Psalm 49

Listen Closely

Listen to this, all you people!
    Listen closely, all you citizens of the world—
    people of every kind,
    rich and poor alike!
My mouth speaks wisdom;
    my heart’s meditation is full of insight.

That wise and selfless man, Dr. William Gibson, was passing through the small town of Jamestown, Pennsylvania one day, when he decided to stay and open an apothecary/pharmacy.  He began offering, for a small fee, a miracle cure for urinary ailments.  As specimen vials and money came addressed to the ‘Water Doctor,’ he dumped their contents untested, outside, and sent out his miracle powder, and made a small fortune.

Some jealous people called him a quack but that didn’t stop him from becoming the local postmaster.  Then he founded the Jamestown and Franklin Railroad, and after that a bank.  Having locked up most of the business in town he also built an opera house.

Of course, an important man like Dr. Gibson required no ordinary house.  He and his wife moved into a thirteen-room mansion that dominated the downtown.

In 1867 the Gibsons joined an excursion to Europe and the Holy Lands that included Mark Twain.  Gibson was like a character out of Twain, but absurdly, terribly real.  Twain considered him ‘an innocent old fool who eats for four … and never uses a one syllable word when he can think of a longer one.  Twain caught him one day trying to describe a Mediterranean sunset:

        Well, that’s gorgis, ain’t it!  I consider that them effects is on account of the superior refragibility, as you might say, of the sun’s dirambic combination with the lymphatic forces of the perihelion of Jupiter.’  As Twain observed, ‘serene, overpowering humbug!’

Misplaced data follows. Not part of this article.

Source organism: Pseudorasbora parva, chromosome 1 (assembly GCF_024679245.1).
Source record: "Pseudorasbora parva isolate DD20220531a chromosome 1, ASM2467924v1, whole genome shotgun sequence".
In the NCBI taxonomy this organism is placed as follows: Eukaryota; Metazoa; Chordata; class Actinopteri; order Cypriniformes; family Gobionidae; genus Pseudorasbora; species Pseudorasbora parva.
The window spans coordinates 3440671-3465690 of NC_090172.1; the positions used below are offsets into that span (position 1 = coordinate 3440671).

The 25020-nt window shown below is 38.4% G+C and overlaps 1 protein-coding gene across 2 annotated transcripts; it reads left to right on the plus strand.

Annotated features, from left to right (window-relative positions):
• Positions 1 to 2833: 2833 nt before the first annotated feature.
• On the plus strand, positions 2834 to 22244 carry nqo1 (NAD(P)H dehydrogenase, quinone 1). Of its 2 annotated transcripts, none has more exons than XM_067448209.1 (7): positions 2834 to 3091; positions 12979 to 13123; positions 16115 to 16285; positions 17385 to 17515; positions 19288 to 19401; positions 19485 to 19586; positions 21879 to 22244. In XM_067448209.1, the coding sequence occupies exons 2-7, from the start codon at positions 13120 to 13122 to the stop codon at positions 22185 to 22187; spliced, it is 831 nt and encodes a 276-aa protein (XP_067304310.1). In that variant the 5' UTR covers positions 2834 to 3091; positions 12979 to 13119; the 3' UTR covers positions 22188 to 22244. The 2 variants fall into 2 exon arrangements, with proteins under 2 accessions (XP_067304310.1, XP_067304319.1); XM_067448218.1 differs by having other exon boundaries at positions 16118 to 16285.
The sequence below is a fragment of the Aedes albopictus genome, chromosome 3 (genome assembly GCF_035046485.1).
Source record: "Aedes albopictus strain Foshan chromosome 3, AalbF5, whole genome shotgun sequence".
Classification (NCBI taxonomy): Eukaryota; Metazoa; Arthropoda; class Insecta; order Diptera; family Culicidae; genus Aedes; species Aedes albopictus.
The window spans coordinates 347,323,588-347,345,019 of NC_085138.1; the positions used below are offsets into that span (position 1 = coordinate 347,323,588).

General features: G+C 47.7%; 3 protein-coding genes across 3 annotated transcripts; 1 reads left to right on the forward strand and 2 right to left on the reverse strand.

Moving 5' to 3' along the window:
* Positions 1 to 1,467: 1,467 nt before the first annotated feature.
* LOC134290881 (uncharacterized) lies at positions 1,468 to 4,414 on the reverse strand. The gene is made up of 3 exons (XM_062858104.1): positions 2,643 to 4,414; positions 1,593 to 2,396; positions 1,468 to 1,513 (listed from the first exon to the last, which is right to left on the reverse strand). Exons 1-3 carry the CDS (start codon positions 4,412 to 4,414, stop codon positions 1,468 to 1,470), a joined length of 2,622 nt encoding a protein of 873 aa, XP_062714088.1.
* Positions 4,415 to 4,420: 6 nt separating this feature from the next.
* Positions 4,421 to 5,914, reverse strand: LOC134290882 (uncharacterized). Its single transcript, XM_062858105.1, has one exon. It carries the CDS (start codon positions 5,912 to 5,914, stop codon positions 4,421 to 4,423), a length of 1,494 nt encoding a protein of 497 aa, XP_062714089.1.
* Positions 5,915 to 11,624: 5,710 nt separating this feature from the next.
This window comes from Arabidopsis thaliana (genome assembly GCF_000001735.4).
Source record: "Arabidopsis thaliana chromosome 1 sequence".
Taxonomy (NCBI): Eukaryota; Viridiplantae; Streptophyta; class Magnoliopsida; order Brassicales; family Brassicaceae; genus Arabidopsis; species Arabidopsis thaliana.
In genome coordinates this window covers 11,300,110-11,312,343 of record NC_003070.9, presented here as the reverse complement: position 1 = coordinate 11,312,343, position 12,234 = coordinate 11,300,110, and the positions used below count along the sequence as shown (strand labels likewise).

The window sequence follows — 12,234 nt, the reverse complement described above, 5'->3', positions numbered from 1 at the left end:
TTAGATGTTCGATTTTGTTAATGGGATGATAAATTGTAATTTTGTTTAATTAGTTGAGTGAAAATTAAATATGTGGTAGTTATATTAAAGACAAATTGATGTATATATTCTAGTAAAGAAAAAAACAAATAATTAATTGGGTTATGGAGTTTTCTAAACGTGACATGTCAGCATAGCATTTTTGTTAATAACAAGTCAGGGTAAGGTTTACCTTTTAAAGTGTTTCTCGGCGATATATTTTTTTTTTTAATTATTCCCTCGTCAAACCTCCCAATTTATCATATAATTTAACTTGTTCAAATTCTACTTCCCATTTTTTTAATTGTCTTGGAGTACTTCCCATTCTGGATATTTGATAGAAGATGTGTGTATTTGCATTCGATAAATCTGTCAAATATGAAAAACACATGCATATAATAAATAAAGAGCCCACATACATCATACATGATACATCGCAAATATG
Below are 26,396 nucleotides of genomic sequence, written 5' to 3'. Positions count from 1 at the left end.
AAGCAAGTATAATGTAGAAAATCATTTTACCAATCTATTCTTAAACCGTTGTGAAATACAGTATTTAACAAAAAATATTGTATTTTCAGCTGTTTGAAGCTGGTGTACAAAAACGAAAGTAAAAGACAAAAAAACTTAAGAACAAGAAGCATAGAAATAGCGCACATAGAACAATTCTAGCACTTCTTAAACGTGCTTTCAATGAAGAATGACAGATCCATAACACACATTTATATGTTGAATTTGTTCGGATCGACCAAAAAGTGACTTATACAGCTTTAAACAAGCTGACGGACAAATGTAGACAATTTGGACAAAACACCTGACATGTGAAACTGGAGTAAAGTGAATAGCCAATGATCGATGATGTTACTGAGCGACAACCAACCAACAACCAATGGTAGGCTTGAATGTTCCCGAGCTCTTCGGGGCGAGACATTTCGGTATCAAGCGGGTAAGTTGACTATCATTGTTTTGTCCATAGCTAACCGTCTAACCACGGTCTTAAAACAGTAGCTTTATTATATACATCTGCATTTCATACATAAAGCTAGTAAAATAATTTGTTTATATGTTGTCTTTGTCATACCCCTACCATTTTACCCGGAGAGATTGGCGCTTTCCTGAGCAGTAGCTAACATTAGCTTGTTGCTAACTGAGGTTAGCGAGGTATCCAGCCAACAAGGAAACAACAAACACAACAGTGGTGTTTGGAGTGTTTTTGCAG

Now every great man wants to be remembered.  He donated to the Presbyterian Church a pulpit supposedly made out of African teak.  Congregants later discovered it was local lumber.

In the end he decided to erect a monument for himself, commensurate with his character and accomplishments.  It is the largest private memorial in the United States.  A bronze lion guards the twelve step staircase to the tomb.  The pedestal goes up seventy-feet topped by a fifteen-foot statue of Hope.

It cost $100,000 and was shipped to him on his own railroad.  When it arrived, some locals said, he took a hammer and chipped the top of the statue so that he might have the price discounted for damage in transit.

How is Dr. Gibson remembered today?  Well, he had no children to inherit that vast, rambling house.  It later became an inn, then a restaurant.  At present it is vacant, going to ruin.  The bank and the opera house closed years ago.  The monument that Gibson built to himself still stands, a curiosity mostly of interest to pigeons.          [story by Lawrence Wood in News to Me]

Psalm 49 is a wisdom psalm, a word of insight for rich and poor alike.  It is echoed later in New Testament writers like James (see chapter 4).  Our psalmist insists that rich and powerful human beings, despite their illusions of grandeur and the status accorded them by others, are not really in control of the world, or even of their own lives and destinies.  Only God is in control (v.15). 

15 But God will save my life from the power of the grave,
    because he will take me. 

While the foolish or wealthy person rules today, they too die, and tomorrow the humble, upright person will rule. 

This is my father's world
Oh, let me never forget
That though the wrong seems oft so strong
God is the ruler yet